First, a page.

A womens cooperative from the town of El Rosal started making organic soap and body products. The cooperative, called Naturaloe, make soap using organic aloe and papaya that are grown in their gardens. Their soap is sold in stores across the country and internationally. My friend and I visited El Rosal this past year, and were welcomed by Jermania who is one of the core three women who run Naturaloe. She showed us how to make soap, using machetes to harvest the huge aloe plants in her yard and then boiling down a mixture on the stove. She talked about the ups and downs of running a business as a woman in rural Ecuador. Jermania and her husband Ramiro have an organic farm where they grow coffee and vegetables, and they harvest honey as well. They have a large pond where they keep fish to be harvested and eaten throughout the year. They tell me that they are far away enough from the mine that they won’t be immediately impacted by the activity. However, Ramiro says that eventually the contamination will spread everywhere if they develop all the mine sites that are proposed. The womens cooperative wanted to prove they could run a business selling the products they made with the products from their farms. They got a loan and built a production facility next to their homes. The community feels like a happy one. They grow most of the food that they need, through their own hard work they live well. All these groups reflected the belief that mining would not be a wise choice for the future development of the area. They offered real alternatives. The Japanese mining company was kicked out, but a few years later a Canadian mining company called Ascendant Copper arrived on the scene.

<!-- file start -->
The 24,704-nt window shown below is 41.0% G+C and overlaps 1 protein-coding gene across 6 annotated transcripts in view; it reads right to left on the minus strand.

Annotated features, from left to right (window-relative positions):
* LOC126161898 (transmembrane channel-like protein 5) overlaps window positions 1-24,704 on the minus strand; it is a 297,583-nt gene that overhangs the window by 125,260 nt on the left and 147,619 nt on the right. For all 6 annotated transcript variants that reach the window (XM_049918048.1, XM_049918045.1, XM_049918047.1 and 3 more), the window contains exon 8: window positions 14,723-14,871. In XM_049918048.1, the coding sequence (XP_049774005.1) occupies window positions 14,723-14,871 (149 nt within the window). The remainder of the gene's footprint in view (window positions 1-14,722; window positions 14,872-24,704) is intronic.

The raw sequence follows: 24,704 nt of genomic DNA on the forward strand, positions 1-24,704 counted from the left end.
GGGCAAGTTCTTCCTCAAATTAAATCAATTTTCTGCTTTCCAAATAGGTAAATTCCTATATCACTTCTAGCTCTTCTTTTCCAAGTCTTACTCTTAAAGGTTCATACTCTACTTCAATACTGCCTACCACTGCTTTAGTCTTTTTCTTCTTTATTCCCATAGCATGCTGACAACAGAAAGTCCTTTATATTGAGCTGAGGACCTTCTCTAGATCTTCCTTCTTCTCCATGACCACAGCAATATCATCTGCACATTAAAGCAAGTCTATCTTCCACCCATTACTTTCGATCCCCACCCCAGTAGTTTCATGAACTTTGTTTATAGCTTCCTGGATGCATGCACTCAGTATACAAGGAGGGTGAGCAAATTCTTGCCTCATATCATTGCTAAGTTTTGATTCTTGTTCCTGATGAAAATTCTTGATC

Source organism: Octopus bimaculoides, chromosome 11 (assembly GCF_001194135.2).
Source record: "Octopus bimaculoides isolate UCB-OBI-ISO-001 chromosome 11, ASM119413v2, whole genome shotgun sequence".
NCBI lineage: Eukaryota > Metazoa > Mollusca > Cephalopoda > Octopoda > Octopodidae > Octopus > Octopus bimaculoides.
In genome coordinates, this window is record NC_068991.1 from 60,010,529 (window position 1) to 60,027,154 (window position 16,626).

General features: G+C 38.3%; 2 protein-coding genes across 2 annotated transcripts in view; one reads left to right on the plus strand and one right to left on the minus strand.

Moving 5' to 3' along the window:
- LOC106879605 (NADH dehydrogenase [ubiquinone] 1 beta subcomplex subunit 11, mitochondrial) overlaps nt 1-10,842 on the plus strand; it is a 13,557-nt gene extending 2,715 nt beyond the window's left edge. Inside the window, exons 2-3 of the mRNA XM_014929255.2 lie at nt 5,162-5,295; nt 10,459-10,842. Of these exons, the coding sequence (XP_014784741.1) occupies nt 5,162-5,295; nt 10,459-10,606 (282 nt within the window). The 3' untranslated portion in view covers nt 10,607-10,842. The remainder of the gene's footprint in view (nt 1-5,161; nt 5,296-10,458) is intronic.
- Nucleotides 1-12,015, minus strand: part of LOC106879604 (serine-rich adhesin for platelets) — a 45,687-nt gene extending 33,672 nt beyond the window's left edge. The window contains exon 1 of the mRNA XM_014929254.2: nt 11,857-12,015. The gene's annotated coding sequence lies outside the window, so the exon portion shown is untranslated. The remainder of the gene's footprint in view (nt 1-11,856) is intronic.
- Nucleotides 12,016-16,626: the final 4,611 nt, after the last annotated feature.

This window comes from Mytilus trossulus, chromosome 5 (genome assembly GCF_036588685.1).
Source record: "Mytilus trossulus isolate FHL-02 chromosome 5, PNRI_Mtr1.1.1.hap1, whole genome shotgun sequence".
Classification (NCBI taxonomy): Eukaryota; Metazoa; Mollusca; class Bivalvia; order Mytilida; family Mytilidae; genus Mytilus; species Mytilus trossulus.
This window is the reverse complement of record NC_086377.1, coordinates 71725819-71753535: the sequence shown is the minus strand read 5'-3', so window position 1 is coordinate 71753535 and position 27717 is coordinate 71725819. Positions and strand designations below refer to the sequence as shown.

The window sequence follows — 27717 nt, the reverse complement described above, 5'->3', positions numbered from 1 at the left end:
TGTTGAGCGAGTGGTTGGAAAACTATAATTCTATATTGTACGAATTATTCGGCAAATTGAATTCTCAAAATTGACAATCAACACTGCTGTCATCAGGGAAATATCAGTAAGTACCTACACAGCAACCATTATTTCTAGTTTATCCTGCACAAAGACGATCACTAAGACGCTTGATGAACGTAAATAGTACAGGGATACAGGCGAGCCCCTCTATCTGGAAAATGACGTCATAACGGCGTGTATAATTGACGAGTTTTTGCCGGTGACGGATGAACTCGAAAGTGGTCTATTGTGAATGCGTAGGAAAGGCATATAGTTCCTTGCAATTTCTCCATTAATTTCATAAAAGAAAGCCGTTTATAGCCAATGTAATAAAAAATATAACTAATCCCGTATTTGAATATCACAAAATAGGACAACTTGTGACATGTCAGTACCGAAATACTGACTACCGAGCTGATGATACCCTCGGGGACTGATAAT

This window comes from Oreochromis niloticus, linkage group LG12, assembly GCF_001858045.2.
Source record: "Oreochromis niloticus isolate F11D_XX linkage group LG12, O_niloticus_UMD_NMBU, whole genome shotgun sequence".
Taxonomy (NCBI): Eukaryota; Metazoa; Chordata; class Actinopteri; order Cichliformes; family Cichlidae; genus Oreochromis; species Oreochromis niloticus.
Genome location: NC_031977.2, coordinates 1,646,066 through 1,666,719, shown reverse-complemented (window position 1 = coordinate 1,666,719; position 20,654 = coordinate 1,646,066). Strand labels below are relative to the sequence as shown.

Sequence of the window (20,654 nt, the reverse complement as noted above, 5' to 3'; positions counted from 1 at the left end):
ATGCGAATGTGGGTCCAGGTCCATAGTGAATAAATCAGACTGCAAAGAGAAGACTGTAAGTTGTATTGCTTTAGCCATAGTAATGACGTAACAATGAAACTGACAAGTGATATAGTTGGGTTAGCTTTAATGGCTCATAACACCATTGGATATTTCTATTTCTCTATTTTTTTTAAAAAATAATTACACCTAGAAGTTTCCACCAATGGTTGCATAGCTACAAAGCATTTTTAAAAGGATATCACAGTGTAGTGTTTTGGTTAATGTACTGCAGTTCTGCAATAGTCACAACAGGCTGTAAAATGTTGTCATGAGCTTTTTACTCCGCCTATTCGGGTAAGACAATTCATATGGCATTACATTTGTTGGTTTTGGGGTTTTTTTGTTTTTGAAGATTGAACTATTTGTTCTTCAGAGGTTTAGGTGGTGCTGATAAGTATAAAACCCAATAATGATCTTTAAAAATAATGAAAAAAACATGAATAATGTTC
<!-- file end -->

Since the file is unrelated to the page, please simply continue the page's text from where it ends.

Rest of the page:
After the Japanese company left things more or less returned to the way they were. People lived as they had traditionally, peacefully cultivating a diverse array of products from the rich soil. Among the crops in cultivation are: tropical fruit, coffee, cacao, corn, beans, potatoes, tree-tomatoes, sugar cane and bananas. In 2008 the Canadian mining company, Ascendant Copper arrived in the Intag. The community blocked entrance to the mining concession, and refused to let prospectors in. They had by this point educated themselves on the risks associated with open pit industrial mining techniques. They even visited open pit mines in Peru and saw the environmental contamination first hand. They saw the examples of desertification caused by deforestation on mine sites. They did not want to see this happen to their farms. So the lines were drawn and a confrontation loomed.